Could there really be thirty million bats leaving the Phnom Sampeou Mountain in Battambang, Cambodia every night?
A group of six friends travelling together, we arrived in Battambang’s city centre, heavily fatigued. Our tattered backpacks were hurled carelessly from the vehicle and we were soon clouded with thick dust arising from the roadside.
I took in the bare grey buildings and the empty streets and felt an ache of disappointment; this place could have been anywhere. A sudden splutter of chatter interrupted my thoughts and a beaming, weathered face peddled over in a colourful tuk-tuk. Threads of words were pressed into my ears – offers on guiding us around the city surroundings. Finally, there was an exchange of introductions. His name was Sokna.
This forward approach is the norm in Cambodia, and it is usually the most cost-effective and efficient way of sightseeing in a city. Despite the low pay, competition is high and most of the guides are residents, full of insider tips and local history.
The next morning, we were rolling through lush fields of green, our tuk-tuk groaning as it clattered up the dusty road. It didn’t take long for Sokna to indicate towards a towering tree and he pulled to the side of the road.‘Come’ he insisted ‘see this and take picture.’
Craning my neck, I absorbed the view ahead of me. Hanging upside down from the sparse branches were hundreds of black fruit bats sleeping soundly, dark leathery wings folded over their torsos. Their caramel-coloured faces were pointed and feline, like a hybrid of a fox and count Dracula!
‘Later at sunset, I show you when they leave cave’ Sokna carried on ‘amazing sight, many, many, many’ he smiled.
My friends nodded eagerly, but when Sokna informed us of the unpredictable timings of the bats’ departure for the night, I was doubtful – there is apparently no way of foreseeing what time the bats leave.
Yet the rest of the group were keen, so after a busy day, Sokna dropped us outside the historic Phnom Sampeou Mountain at around 5.30pm. The street was alive with locals flogging produce from street carts, stray puppies yapping and muffled chatter among the small crowd of tourists positioned with their DSLRs and camera phones.
With the sun lingering in the sky, I left my friends to take an amble and soon paused at a food cart. There was a large red plastic bowl full to the brim of some kind of cooked animal, each one brown and crispy, and spread out in a batman stance.
‘You want try?’ the stallholder eyed me up and down, challenging me.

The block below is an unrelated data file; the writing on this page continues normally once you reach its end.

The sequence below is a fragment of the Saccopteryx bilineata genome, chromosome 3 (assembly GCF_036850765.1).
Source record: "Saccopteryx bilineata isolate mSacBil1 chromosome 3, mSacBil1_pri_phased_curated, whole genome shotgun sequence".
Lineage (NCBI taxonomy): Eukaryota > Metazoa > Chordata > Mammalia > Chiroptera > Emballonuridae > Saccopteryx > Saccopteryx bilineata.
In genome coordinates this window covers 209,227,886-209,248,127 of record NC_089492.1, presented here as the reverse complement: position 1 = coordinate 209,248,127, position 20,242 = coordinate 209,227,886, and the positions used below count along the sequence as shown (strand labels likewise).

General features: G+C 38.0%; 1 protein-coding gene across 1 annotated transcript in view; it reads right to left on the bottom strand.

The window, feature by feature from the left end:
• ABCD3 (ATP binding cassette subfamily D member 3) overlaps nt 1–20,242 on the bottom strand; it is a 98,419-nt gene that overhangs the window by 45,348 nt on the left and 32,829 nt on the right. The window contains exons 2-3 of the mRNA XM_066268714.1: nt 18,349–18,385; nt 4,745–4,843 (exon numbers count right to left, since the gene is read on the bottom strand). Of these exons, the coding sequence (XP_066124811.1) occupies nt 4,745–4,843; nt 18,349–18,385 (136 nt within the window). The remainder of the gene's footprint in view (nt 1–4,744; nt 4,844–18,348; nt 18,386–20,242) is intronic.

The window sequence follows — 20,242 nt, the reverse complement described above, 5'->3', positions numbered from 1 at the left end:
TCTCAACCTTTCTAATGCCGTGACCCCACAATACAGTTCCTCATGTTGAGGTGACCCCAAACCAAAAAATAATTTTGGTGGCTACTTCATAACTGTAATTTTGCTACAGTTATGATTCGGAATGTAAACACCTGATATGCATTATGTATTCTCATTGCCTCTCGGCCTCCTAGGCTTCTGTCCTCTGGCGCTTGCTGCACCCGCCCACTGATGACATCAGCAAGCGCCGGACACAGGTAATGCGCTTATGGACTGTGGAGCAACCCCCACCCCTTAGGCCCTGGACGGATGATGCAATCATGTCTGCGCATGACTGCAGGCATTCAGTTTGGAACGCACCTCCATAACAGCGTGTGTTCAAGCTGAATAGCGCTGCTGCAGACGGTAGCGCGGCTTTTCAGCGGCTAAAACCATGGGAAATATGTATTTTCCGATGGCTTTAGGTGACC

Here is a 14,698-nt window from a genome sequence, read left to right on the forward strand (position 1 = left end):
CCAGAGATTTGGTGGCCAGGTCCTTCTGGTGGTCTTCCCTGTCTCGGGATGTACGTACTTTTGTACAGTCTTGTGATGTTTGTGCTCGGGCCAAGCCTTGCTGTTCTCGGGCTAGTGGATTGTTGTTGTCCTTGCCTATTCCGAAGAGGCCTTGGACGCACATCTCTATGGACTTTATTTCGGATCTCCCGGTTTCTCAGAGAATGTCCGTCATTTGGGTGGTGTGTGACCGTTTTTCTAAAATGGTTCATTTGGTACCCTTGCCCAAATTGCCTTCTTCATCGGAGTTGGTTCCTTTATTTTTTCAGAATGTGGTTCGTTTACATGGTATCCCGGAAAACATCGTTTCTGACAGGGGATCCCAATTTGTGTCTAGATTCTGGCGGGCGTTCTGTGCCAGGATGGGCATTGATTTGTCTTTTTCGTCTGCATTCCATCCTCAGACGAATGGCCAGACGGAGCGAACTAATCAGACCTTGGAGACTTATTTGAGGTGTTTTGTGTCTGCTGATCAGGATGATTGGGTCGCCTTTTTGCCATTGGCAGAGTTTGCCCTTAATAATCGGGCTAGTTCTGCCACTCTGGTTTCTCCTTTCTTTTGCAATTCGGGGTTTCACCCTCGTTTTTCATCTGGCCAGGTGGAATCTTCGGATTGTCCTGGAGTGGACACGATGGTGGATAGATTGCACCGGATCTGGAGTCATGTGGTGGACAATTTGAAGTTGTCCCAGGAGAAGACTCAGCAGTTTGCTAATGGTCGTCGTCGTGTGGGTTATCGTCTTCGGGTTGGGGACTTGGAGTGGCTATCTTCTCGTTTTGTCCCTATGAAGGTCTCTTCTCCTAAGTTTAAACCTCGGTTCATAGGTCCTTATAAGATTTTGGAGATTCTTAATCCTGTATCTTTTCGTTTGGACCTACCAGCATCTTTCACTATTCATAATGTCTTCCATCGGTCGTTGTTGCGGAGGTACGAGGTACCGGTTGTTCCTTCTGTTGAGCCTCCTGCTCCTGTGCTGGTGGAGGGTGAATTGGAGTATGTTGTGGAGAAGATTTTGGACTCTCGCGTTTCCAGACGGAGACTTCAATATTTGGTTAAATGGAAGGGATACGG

‘Erm, what is it?’ came my uneasy response.
‘Fry rat’ and then he was cackling with laughter.
‘Oh… no thank you, I’ve just eaten’ I declined politely. Later, Sokna informed us that fried wild rats are a delicacy in Cambodia, due to their free-range lifestyle and largely organic diet.
Slowly I made my way back to my waiting friends, pausing every now and then to pet a stray dog on route.
The mouth of the cave didn’t look like much itself, a simple opening between the greying stone of the mountain, about 100 metres up on the rock face. The sun was unhurriedly sinking into the horizon; it was time to wait.
Thirty minutes later we started to hear it – a quiet fluttering, growing louder and louder as a couple of dark specks swooped from the mouth of the cave. There was a sudden cacophony of gasping, and then a mass, slowly mounting in size. The bats were flying together so flawlessly streamlined and silhouetted against the pastel blue sky.
‘I heard there are over 30 million of them,’ the couple next to us muttered.
Another thirty minutes passed and the bats showed no sign of stopping. The creatures were soaring out of the cave so fast, that already hundreds of thousands – if not millions – must have already left to hunt for the night. I was eager to wait it out, but I knew we mustn’t leave Sokna waiting.
As we crammed into the tuk-tuk, we were full of excitement. From the main road, we could spot the trail of black bats dancing across the skies, forming a perfect curve across the landscape. The sky had warmed to a pale orange glow.
‘Sokna, do you know how many bats there are?’ I questioned.
‘I say one million, but nobody know.’ he grinned ‘everyone say different number.’ I nodded and thanked him but I was skeptical.
Later that night, I did a touch of online research using the Wi-Fi at our guesthouse. Sokna was right – whilst some estimate that there are hundreds of thousands of bats, others really do make educated claims in the millions. Could there really be thirty million bats leaving the Phnom Sampeou Mountain each night?
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